1. When Judas had given to his Master the traitor’s kiss, Our Lord, knowing that His hour was come, boldly advanced to meet His enemies, and told them that He was Jesus of Nazareth. At this word they went backward and fell to the ground. If this was the result of Our Lord’s presenting Himself to them in His humiliation and abasement, what will be the terror and the dread of sinners when He comes again in all His glory? O my God, grant that I may have no sin upon my soul, no debt still to pay, when I appear before the judgment-seat of Christ!
2. The soldiers then advanced to seize Jesus. St. Peter, with impetuous courage and loyalty, draws his sword and attacks the servants of the high-priest, and in the affray cuts off the ear of one of them. But Our Lord checks him, and bids him put up his sword into the scabbard. His loyalty was natural, not supernatural, and it did not endure long in the face of danger. Natural motives, however good, will not serve the cause of God.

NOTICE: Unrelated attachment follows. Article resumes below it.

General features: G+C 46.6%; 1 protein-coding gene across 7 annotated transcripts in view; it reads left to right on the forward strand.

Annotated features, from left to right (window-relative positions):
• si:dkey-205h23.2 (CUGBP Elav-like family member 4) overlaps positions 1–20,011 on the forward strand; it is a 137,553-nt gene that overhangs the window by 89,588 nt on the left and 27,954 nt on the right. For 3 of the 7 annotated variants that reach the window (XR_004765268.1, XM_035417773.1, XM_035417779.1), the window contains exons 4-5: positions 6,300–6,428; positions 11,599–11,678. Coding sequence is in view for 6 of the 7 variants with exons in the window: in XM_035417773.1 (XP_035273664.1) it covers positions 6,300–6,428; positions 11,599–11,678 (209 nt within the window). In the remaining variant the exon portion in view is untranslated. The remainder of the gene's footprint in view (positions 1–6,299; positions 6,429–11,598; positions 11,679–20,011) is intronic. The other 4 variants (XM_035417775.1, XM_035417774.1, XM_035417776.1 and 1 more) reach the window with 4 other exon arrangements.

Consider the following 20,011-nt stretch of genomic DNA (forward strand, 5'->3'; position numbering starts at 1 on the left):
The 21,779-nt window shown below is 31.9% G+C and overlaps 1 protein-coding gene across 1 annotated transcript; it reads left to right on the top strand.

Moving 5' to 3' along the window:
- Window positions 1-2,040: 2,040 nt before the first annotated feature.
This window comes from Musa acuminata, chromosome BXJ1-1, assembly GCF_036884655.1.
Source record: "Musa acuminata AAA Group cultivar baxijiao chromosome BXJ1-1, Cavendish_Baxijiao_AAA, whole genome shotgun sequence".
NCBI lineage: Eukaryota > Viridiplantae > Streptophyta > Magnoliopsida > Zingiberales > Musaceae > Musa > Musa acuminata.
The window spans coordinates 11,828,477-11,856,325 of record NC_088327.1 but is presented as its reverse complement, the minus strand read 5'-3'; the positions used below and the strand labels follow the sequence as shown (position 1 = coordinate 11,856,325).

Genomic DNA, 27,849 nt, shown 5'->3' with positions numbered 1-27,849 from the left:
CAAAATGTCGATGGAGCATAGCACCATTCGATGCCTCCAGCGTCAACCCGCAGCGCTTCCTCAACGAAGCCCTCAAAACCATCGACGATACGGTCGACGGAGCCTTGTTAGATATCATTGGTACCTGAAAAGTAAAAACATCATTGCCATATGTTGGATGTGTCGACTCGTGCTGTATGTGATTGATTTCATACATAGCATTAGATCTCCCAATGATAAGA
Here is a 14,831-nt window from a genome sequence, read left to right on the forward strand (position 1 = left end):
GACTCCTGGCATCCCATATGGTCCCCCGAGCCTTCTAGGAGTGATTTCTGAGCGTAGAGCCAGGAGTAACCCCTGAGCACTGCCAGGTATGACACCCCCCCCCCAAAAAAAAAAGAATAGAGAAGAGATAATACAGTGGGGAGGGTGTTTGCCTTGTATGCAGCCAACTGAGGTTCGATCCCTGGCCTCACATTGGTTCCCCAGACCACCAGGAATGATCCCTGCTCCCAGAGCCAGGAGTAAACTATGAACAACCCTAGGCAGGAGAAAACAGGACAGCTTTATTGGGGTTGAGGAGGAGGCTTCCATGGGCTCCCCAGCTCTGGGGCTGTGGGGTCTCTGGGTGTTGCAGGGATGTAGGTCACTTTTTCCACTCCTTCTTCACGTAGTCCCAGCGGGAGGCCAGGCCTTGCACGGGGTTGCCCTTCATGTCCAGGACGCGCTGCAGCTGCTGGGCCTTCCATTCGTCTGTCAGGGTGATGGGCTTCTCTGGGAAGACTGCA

3. When Our Lord was in the hands of His enemies, all the apostles forsook Him and fled. Not one was found to remain by His side in His abandonment. It was the will of God that He should suffer alone. “I looked about, and there was none to help; I sought, and there was none to give aid.” Christ then suffered alone, and He can sympathize with that loneliness in suffering which adds so much to its bitterness.
Source: Clarke, R. F. (1889). The Sacred Passion of Jesus Christ: Short Meditations for Every Day in Lent (p. 22). Benziger Brothers.